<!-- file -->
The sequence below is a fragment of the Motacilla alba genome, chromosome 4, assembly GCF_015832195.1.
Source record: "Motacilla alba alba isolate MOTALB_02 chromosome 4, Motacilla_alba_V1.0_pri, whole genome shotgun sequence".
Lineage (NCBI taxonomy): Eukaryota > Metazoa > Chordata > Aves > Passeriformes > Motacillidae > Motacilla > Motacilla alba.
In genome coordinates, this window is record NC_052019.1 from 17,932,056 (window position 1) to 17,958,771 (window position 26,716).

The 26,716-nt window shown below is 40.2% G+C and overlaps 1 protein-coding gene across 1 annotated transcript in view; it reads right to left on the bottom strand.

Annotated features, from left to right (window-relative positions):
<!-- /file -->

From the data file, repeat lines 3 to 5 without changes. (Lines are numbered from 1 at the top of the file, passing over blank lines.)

Lineage (NCBI taxonomy): Eukaryota > Metazoa > Chordata > Aves > Passeriformes > Motacillidae > Motacilla > Motacilla alba.
In genome coordinates, this window is record NC_052019.1 from 17,932,056 (window position 1) to 17,958,771 (window position 26,716).

The 26,716-nt window shown below is 40.2% G+C and overlaps 1 protein-coding gene across 1 annotated transcript in view; it reads right to left on the bottom strand.